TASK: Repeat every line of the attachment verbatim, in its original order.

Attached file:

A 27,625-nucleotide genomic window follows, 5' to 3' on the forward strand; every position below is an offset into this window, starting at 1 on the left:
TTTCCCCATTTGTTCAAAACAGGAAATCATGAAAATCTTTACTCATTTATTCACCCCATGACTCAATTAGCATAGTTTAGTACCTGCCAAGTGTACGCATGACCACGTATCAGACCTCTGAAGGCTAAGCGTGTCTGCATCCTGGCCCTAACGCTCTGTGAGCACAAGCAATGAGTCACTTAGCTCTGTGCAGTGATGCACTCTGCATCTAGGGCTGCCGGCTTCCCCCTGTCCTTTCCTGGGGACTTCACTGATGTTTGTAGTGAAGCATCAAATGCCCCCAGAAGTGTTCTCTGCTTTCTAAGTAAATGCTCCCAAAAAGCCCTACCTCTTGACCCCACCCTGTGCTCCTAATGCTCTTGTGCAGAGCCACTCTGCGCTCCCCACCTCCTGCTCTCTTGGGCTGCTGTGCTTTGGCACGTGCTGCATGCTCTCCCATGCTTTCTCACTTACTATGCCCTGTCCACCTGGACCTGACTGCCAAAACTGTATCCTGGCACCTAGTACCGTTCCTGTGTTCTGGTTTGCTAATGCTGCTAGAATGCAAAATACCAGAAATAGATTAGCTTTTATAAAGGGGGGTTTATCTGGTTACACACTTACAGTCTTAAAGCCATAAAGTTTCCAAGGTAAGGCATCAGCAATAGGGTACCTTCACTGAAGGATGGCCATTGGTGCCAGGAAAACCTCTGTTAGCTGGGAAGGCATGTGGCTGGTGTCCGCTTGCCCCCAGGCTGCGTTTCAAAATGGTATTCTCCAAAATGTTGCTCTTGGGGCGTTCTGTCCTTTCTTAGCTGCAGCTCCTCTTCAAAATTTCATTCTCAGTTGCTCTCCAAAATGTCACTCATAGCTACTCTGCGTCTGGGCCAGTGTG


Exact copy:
A 27,625-nucleotide genomic window follows, 5' to 3' on the forward strand; every position below is an offset into this window, starting at 1 on the left:
TTTCCCCATTTGTTCAAAACAGGAAATCATGAAAATCTTTACTCATTTATTCACCCCATGACTCAATTAGCATAGTTTAGTACCTGCCAAGTGTACGCATGACCACGTATCAGACCTCTGAAGGCTAAGCGTGTCTGCATCCTGGCCCTAACGCTCTGTGAGCACAAGCAATGAGTCACTTAGCTCTGTGCAGTGATGCACTCTGCATCTAGGGCTGCCGGCTTCCCCCTGTCCTTTCCTGGGGACTTCACTGATGTTTGTAGTGAAGCATCAAATGCCCCCAGAAGTGTTCTCTGCTTTCTAAGTAAATGCTCCCAAAAAGCCCTACCTCTTGACCCCACCCTGTGCTCCTAATGCTCTTGTGCAGAGCCACTCTGCGCTCCCCACCTCCTGCTCTCTTGGGCTGCTGTGCTTTGGCACGTGCTGCATGCTCTCCCATGCTTTCTCACTTACTATGCCCTGTCCACCTGGACCTGACTGCCAAAACTGTATCCTGGCACCTAGTACCGTTCCTGTGTTCTGGTTTGCTAATGCTGCTAGAATGCAAAATACCAGAAATAGATTAGCTTTTATAAAGGGGGGTTTATCTGGTTACACACTTACAGTCTTAAAGCCATAAAGTTTCCAAGGTAAGGCATCAGCAATAGGGTACCTTCACTGAAGGATGGCCATTGGTGCCAGGAAAACCTCTGTTAGCTGGGAAGGCATGTGGCTGGTGTCCGCTTGCCCCCAGGCTGCGTTTCAAAATGGTATTCTCCAAAATGTTGCTCTTGGGGCGTTCTGTCCTTTCTTAGCTGCAGCTCCTCTTCAAAATTTCATTCTCAGTTGCTCTCCAAAATGTCACTCATAGCTACTCTGCGTCTGGGCCAGTGTG